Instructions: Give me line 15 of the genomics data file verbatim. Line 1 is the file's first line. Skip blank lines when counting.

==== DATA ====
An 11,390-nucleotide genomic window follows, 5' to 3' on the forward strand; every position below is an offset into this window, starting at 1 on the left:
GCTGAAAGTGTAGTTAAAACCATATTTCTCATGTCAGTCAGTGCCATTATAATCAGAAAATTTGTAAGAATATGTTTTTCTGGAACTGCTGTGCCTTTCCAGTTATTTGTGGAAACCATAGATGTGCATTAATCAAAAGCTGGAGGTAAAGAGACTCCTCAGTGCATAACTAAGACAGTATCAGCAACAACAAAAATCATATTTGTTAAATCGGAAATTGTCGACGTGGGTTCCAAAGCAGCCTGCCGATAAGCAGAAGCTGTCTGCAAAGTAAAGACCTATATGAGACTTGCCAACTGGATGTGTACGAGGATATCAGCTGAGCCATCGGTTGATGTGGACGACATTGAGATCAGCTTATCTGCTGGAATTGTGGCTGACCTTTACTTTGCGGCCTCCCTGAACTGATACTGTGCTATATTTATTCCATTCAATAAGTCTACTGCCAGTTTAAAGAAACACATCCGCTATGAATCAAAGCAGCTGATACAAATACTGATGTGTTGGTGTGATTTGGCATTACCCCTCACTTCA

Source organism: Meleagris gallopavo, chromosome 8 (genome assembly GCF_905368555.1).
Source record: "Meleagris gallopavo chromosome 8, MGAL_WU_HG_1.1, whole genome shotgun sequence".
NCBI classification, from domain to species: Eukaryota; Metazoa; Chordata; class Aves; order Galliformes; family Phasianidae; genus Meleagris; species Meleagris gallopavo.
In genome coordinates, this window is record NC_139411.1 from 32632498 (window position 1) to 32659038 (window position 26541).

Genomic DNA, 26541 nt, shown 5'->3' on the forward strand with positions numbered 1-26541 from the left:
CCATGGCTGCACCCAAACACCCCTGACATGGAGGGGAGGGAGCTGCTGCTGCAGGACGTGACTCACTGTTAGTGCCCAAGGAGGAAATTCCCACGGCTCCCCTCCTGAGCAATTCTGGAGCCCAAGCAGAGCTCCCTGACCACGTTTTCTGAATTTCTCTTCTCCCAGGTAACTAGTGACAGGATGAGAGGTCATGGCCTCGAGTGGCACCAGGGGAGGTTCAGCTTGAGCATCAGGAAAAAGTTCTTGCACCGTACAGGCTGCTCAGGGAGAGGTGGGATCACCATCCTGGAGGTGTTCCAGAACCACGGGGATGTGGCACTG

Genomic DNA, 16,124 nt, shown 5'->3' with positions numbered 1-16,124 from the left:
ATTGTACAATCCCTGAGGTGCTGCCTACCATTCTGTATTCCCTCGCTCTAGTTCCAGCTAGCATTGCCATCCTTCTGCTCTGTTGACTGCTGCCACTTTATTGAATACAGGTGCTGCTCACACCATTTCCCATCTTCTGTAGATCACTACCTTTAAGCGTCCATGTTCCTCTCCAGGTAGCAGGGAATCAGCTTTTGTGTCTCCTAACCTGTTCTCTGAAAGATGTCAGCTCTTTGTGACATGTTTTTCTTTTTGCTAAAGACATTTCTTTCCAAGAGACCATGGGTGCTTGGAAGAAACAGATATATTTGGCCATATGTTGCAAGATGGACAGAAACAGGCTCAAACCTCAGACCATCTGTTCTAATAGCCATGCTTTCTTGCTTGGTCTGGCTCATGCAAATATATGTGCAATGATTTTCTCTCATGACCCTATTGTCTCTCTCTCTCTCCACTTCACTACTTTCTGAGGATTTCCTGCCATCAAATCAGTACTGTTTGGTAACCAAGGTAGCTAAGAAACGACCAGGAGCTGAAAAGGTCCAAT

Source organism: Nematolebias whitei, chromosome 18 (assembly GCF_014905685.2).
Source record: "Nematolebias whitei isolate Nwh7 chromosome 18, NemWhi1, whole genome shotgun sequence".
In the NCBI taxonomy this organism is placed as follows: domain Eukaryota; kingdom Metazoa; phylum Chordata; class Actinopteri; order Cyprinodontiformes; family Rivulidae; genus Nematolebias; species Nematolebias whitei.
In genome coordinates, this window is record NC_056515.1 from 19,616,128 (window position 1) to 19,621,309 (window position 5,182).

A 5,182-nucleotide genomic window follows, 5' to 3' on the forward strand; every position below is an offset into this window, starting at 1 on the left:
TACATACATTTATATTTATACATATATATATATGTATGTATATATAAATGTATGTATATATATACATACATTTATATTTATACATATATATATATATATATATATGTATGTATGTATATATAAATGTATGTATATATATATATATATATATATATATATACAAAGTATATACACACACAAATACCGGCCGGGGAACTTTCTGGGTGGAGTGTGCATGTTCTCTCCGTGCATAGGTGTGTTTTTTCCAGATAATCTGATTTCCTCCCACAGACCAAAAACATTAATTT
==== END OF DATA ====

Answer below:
A 5,182-nucleotide genomic window follows, 5' to 3' on the forward strand; every position below is an offset into this window, starting at 1 on the left: